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   Oct 30

The NFL Should Be Investing In Marijuana Research If It Wants To Survive

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Forbes, Jason Belzer, October 18th, 2015

The National Football League has survived more public relations crises in the past year than most multi-billion dollar organizations endure in a decade. Yet the greatest existential threat to the NFL — if not to the existence of football itself — still remains Chronic Traumatic Encephalopathy, or “CTE.”

As former All-Pro linebacker Junior Seau’s documented struggle with CTE demonstrated, the presentation of symptoms that occurs in those stricken with the disease are not always readily apparent. Concussions and sub-concussive impacts on the brain cause the rapid brain decay that is a precursor to CTE. Eventually, the lobes of the brain blacken and lose density—causing depression, early on-set dementia, Parkinson’s disease, and eventual death.

Terrifyingly, the vast prevalence of the disease may not have been known until fairly recently. Just this year, Boston University found the existence of CTE in the brains of 96% of 91 tested subjects, all of whom played football at some organized level. When the disease was first discovered in 2002 in the brain of former Pittsburgh Steeler Mike Webster by Dr. Bennet Omalu, the NFL initially tried to limit the fallout from the discovery. According to Omalu, “NFL doctors told me that if 10% of mothers in this country would begin to perceive football as a dangerous sport, that is the end of football.”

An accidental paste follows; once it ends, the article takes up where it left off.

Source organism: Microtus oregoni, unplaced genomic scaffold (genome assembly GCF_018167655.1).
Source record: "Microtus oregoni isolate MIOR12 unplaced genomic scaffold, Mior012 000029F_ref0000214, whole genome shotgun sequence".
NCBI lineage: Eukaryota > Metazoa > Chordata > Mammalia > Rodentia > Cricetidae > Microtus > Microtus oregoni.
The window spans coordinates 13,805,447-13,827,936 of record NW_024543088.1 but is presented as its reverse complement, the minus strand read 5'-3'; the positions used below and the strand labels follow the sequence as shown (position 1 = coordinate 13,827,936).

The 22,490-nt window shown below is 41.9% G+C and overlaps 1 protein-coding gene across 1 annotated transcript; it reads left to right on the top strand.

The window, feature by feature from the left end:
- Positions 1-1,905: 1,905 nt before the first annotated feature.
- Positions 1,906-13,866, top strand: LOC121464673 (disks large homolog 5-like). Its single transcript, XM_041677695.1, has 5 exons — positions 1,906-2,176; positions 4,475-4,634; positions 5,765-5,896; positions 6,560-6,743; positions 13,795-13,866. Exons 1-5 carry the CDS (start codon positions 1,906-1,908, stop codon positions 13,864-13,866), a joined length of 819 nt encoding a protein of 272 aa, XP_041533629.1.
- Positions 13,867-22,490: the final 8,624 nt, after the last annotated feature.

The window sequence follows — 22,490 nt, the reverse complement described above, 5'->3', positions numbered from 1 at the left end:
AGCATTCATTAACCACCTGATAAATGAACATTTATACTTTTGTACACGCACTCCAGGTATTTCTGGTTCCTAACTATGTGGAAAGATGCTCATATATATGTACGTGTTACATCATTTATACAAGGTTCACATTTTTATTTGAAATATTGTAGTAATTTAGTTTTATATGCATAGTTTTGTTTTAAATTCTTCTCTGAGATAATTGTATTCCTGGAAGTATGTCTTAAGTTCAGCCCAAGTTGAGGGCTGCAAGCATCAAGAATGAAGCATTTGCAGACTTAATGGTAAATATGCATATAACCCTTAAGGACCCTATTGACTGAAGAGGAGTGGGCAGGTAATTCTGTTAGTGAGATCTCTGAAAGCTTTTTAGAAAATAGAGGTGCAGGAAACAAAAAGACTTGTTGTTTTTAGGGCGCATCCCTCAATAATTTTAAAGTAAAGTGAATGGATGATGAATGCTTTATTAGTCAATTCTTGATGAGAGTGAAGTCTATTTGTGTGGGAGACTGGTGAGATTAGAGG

Why  it remains to be seen whether Junior Seau's death was preventable, his suffering from CTE would certainly have been helped by the usage of marijuana

If the league were to finance this research, they would face an avalanche of cries of hypocrisy, as the league has a strict no-drug policy. Realistically, the program is often taken as seriously by its players as the league’s selection of the policy’s mandated testing date of April 20th (the unofficial holiday of recreational users of Marijuana). Players who have not been cited or arrested for drug possession, and who have not tested positive as part of the league’s drug program, need only to pass the single yearly Marijuana test and are then free from testing until the next off-season. Quite notoriously, players simply pass the annual test and continue to use the drug therapeutically for injuries during the season. Medical Marijuana is legal in 23 states, recreational use is legal in three states, and the drug has been decriminalized in many of the United States’major cities, yet the drug remains “illegal”for use by players.

Although the initial publicity for the NFL might be negative, the potential impact reaching into future generations is tremendous. Not only would the league attempt to cure a major medical question that plagues modern sports, but it could potentially set a precedent for major corporations to push Marijuana research forward to fully discover the drug’s potential. The looseness of the NFL’s current Marijuana policy, as well as Commissioner Goodell’s recent statement that the league is willing to support research into Marijuana’s medical uses specific to football, suggest that this partnership is a more than viable option.

Original article posted at Forbes.com

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